Ethiopia: Top 5 moments visiting sponsorship projects

By Christine Fellner, World Vision Ethiopia Portfolio Advisor

As World Vision’s Portfolio Advisor for Ethiopia I’ve encountered a variety of encouraging, inspiring and intriguing moments visiting the field over the last three years.

From adorable children to fascinating cultural traditions; I want to share with you the moments that I experienced recently while monitoring the impact of your support in communities across Ethiopia.

1) Meeting children who make me smile

While at the Chencha project discussing progress and impact, I had the privilege of visiting the new early childhood care and education centre. The project is transitioning some of its old office buildings into classrooms and working with the government to provide teachers.

This cutie (pictured right) walked right up to me as I entered the classroom and wanted me to correct her assignment. Unfortunately I can’t read Amharic, but it looked good, especially considering she is only four years old and the centre has only been open for three months!


2) Hearing how World Vision is making a difference

Pottery makers in Ethiopia are some of the most vulnerable people. They often don’t own land and must beg to take soil from other people’s properties to make their vases and pots. Many people refused them access to their homes, believing they would be cursed too. When World Vision came and saw this community, they established pottery cooperatives and trained them.

I had a man from the cooperative come and say to me, “Before we were earning 1 - 2 birr (1 AUD is equivalent to 16 Birr) for a vase or coffee pitcher, but now we can sell an item for 10 - 12 birr because the quality is much improved.”

I learned that unfortunately banks would not loan the pottery makers money, as they were still perceived to be of a lesser status. So World Vision initiated groups where they could save together and then loan money from the group’s savings, which in turn allowed them to seek new opportunities.

A woman from the cooperative said that, “Before we were pushed from people’s homes. Our children could not attend school making us even more marginalised. Now, our children are in school and we have money to feed them.”

3) Discovering women’s cultural traditions

There’s an ethnic group in the south of Ethiopia where the women are famed for wearing large clay plates in their lips and ears. While out in the community I discovered the range of reasons behind it, ranging from disfigurement in order to discourage slave raiders, to having it as an object of beauty. Others believe the size of the lip plate correlates to the amount they are worth in terms of bride-price, while others say it signifies when they reach adulthood.

Girls in this ethnic group are valued as they will bring wealth to the family in the form of a dowry when they are married (usually 30-40 cattle) however, this payment often makes them the property of their husbands, which can lead to gender issues and other harmful traditional practices. Fortunately, in 2017 World Vision will begin working in these communities.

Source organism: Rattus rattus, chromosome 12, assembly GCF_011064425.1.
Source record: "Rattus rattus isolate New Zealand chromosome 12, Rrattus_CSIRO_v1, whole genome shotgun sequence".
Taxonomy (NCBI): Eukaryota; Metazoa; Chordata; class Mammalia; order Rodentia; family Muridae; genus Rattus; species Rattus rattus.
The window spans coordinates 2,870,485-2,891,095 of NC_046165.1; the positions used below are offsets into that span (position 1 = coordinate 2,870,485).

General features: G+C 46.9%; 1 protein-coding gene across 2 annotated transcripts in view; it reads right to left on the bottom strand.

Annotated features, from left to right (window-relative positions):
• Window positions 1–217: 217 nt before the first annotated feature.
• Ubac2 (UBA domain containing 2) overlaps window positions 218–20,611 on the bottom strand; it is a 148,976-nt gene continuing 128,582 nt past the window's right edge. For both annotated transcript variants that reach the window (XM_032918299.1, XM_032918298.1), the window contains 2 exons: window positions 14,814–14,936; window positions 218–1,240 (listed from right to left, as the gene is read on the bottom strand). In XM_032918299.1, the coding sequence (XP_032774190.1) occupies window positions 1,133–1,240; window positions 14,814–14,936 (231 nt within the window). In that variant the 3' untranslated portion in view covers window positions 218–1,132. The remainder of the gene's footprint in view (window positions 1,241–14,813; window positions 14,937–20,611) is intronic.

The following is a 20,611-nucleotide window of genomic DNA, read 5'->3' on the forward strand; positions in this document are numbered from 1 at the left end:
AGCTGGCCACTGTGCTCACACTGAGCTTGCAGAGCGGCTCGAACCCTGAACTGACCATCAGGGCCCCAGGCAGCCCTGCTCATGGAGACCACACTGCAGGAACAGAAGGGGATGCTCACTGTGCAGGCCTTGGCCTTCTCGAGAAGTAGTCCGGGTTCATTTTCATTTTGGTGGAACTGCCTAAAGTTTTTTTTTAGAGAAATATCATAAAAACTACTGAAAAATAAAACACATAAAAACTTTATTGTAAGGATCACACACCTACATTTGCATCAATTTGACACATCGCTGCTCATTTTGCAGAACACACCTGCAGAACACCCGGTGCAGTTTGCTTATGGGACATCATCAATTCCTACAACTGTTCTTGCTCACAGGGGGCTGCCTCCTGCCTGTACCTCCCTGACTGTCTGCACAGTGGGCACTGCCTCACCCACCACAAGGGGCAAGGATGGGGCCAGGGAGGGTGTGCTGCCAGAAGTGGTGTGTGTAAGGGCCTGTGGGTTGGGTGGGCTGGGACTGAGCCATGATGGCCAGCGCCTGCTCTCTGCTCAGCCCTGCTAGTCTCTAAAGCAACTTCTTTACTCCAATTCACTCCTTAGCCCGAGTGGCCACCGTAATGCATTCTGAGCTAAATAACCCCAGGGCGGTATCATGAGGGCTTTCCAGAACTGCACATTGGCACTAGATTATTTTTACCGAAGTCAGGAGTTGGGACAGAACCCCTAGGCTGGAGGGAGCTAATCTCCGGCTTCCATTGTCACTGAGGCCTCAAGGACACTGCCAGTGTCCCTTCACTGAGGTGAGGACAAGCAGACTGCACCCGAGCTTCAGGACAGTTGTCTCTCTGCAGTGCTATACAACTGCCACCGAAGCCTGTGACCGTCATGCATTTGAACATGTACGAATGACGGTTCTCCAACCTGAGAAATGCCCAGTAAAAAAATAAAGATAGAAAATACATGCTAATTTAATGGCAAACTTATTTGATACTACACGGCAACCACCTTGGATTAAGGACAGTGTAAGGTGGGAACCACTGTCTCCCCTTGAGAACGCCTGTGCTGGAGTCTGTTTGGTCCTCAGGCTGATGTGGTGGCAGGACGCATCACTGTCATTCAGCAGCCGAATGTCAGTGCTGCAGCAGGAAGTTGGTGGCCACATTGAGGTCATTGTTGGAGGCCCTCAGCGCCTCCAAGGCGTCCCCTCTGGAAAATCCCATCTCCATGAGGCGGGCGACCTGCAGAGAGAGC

The people supplement their income by allowing tourists to take their pictures for a small fee. I also discovered that this has led to many challenges in the community including relying on tourism rather than educating their children. One of the ideas we suggested was that World Vision could work with the government to set up a tourism centre where guides could take tourists to learn about the 16 different tribes of the area, but also have signs discouraging tourists from giving money and taking pictures of children as it encourages them to stay out of school. 


4) Encountering the honesty of the community

As we were discussing the challenges and resources in the community a young woman came forward with a gourd full of water (shown on left) and said “Look at the water we drink. Because it is dirty we are always becoming sick. If we had clean water we could have healthy children.”

I was moved by her honesty. Water is definitely an area that will need to be addressed when the new World Vision sponsorship projects start in 2017.


5) Listening to the transformation firsthand

While I was in the Chencha project, Aberash (second from left) was eager to show me her home and the impact that World Vision programs have had on her family. It was an unplanned visit, but very worthwhile.

“In the past we were a poor family so one of my children was selected for the sponsorship program and was sponsored by a couple in Australia. My son is now at university studying journalism. I wish we could tell the couple who sponsor him of this; I would love to invite them to the graduation ceremony. I will also invite the World Vision staff to come because it is because of you that my life is changed.”